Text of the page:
God's Englishman: Oliver Cromwell and the English Revolution by Christopher Hill. We kicked off the discussion suggesting that the 17th century might, as Hill suggests, have been a decisive century in English history; in 1600 there were still traces of the Middle Ages in British society, but by 1700 Britain was ready to enter into the age of the Industrial Revolution.
It was suggested that Hill may have painted too favorable a picture of Cromwell, excusing his changes in policy and, for example, treating his Irish war too favorably. Surely the Irish see Cromwell as a far more sinister character than that described in this book.
We discussed Cromwell's rise to power. Starting as a member of the lesser branch of a well connected but only locally powerful family, he rose through Parliamentary duties and -- more importantly -- his military career. Blessed with a talent for tactics, he rose to be general in command of the New Model Army, than overall commander, and ultimately Protector of England with more power than the deposed monarch.
Cromwell rose through the English Civil War (1641-1649), the invasion and subjugation of Ireland and the war with Scotland. He pursued a pro trade policy and his western strategy resulted in the British acquisition of Jamaica from Spain in 1655 (and the shipment of tens of thousands of Irish to Jamaica). Yet his death was quickly followed by the Glorious Revolution; two years after his death his body was exhumed and hanged. We wondered about the sources of his policy preferences and managerial abilities.
We noted the chapter in the book which demonstrated that people writing about Cromwell over the centuries have come to very different conclusions about his character and intentions. It was noted that he was pragmatic, and that while he listened to others he held his own council. Ultimately we did not understand the man very well.
We spent considerable time discussing the religious situation in Britain in the 17th century. There was a deep anger between the Catholics and Protestants, a competition for the nature of the Anglican church, and considerable conflict between the many groups of Dissenters considering migrating to the American colonies where his friend Roger Williams was making his own life.
We also noted the economic bases of the conflicts, noting how much property changed hands during the Civil War and the related turmoil. We discussed the enclosure movement and the Levelers movement. We also noted that the little ice age was creating havoc in European agriculture in the early part of the 17th century. The emergence of the local squires as more powerful as a result of the civil war (and the monarchy and aristocracy as being restored in power at the end of the century). For many, the priority in those times may have been simple survival and protection of what they had.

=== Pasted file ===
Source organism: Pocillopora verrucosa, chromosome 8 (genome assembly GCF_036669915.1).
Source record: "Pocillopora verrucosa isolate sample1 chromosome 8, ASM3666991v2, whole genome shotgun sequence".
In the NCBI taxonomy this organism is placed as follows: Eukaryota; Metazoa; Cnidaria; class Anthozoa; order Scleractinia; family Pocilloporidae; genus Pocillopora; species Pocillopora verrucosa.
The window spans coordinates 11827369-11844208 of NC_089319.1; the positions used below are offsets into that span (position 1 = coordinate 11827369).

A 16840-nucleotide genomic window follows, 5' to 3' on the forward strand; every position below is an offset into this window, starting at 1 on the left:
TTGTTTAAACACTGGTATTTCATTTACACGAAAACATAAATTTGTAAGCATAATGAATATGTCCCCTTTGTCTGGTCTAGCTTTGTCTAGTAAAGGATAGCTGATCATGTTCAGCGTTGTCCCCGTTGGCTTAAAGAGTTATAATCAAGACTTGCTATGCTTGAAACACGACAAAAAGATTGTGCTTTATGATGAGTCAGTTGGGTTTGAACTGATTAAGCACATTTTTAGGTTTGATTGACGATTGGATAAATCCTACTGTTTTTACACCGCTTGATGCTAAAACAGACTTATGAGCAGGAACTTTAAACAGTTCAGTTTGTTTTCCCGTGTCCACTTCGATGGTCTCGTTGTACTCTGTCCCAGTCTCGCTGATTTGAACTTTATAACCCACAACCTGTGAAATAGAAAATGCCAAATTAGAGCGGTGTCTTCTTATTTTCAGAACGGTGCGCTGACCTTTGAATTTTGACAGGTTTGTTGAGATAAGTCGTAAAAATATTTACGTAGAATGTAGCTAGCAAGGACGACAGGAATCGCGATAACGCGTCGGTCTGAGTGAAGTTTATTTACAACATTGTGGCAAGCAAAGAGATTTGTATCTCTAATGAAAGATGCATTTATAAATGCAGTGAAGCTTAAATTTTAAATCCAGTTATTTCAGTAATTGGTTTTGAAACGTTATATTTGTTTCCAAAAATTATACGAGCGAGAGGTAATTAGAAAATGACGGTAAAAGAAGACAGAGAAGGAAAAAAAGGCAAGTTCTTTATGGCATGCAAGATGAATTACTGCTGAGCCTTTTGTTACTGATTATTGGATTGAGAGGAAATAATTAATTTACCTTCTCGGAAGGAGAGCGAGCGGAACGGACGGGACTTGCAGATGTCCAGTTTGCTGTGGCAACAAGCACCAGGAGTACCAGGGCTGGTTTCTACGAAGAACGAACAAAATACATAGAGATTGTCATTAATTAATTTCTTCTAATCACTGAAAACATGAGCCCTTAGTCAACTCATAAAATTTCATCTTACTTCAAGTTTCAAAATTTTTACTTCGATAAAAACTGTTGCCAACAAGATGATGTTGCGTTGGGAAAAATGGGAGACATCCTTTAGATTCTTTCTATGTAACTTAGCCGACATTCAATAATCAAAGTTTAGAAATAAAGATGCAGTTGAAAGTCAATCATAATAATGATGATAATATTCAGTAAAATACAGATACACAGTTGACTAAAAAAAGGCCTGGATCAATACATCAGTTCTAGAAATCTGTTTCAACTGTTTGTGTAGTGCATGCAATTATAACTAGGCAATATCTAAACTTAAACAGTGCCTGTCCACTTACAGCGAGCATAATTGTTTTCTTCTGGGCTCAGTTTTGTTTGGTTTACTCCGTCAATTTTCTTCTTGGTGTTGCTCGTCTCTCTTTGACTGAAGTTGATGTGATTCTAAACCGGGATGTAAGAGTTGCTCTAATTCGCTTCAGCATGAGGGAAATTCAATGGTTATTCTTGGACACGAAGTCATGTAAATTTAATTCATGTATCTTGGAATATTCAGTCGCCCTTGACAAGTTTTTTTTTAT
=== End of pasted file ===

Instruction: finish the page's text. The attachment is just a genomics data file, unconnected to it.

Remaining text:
There are several members present with considerable interest in military history and we spent some time discussing the New Model Army, a standing army of well trained and paid troops that produced victory in the Civil War for the Parliamentary side.
Several of the members said that they found the book hard to read, largely because it assumed more background information than we possessed. One member drew upon Antonia Fraser's Cromwell which she had previously read. One member said she liked the book, another said that it had stimulated him to read a lot of other related material. One of the members had previously distributed the following references via the club's Yahoo Listserve.
Another brought a copy of the Wikipedia Cromwell entry.
One of the members has posted a review of the book.
Following the discussion of the book, there was a discussion of future readings. The books previously chosen are Manias, Panics and Crashes: A History of Financial Crises by Charles P. Kindleberger and Robert Z. Aliber (April 10) and The Conquerors: Roosevelt, Truman and the Destruction of Hitler's Germany, 1941-1945 by Michael Beschloss (May 8(. Last night we selected American Dreamer: The Life of Henry A. Wallace by John C. Culver for future reading (June 12).
We discussed further readings. There continues to be interest in finding a book on the history of a church or religious movement, but it was hoped that such a book would be of modest size and well written as well as dealing with a limited period of time. There continues to be interest in reading about history in regions we have not yet touched, with specific recommendations about recent Russian history. And of course there continues to be interest in American history. The "possible future reading" list will soon be updated to reflect these priorities.